From Side-Project to Full-Time: 5 Things I've Learned in 5 Years
Tuesday, September 28th 2021
1) Don't Quit Too Hastily
If I had followed the popular advice of the Twitter talking heads, I would have quit a long time ago. New founders quit good ideas way too often, way too early. If you're a first time founder, you don't know
everything anything. For all you know, the reason that your business isn't growing is because you're doing something wrong, not because the idea is necessarily bad or unprofitable.
I went nearly 1 year without a paying customer. I should have quit, had I followed the advice of those ahead of me. But I didn't. Again — you don't know everything. Allow yourself to improve in the areas that may be holding your growth back. So before you give up, make sure that you're not giving up on a good idea simply because you suck at marketing it to the right audience.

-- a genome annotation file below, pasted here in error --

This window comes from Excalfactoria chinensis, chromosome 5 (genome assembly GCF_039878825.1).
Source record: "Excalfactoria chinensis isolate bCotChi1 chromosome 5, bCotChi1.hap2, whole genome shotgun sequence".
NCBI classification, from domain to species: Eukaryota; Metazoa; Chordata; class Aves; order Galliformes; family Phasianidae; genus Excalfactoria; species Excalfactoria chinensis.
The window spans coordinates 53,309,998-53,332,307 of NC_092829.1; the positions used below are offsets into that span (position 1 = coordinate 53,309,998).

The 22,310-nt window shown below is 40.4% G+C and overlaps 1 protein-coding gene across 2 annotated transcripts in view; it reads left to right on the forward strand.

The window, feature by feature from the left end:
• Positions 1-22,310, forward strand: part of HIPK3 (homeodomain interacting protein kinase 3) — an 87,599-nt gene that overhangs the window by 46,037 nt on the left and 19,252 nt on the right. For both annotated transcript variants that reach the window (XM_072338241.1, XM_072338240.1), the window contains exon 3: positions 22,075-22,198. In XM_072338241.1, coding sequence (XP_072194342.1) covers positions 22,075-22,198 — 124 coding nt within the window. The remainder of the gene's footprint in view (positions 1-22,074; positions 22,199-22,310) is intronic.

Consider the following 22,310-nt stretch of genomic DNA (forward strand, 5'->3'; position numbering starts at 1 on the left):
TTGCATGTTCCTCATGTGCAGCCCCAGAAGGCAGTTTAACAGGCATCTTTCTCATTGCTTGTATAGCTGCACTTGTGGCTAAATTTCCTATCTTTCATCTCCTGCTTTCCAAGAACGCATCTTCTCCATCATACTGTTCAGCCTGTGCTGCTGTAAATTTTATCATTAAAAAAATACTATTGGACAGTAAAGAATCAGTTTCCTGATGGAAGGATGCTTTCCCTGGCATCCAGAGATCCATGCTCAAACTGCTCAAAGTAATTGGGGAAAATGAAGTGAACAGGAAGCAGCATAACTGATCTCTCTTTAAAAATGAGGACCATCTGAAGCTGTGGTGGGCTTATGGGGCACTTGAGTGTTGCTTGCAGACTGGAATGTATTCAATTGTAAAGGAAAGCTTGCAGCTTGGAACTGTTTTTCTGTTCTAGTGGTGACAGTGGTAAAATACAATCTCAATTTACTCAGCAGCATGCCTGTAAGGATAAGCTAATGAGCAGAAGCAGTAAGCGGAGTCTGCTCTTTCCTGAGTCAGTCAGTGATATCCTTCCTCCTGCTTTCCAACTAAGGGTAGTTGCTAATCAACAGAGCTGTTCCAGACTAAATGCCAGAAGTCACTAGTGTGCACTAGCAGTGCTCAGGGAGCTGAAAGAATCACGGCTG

There have been times where I wanted to quit. Many times. It happens. But I knew my idea didn't suck, and so I stuck with it. There are no shortcuts.
You are not going to be the next talking head on Twitter that launches an overnight success to $20k MRR. Stop expecting to be.
2) Don't Waste Your Time
As a startup founder, there are a lot of ways to waste your time. Like launching on Product Hunt. Or Indie Hackers. Or Hacker News. Or posting your business on the myriad of "startup list" websites. These are, largely, colossal wastes of your time unless your business is in the small minority of businesses whose target market jives with these audiences. Just because you sell an API like we do doesn't mean that all programmers are your target market. Us programmers don't like buying things, but our bosses do.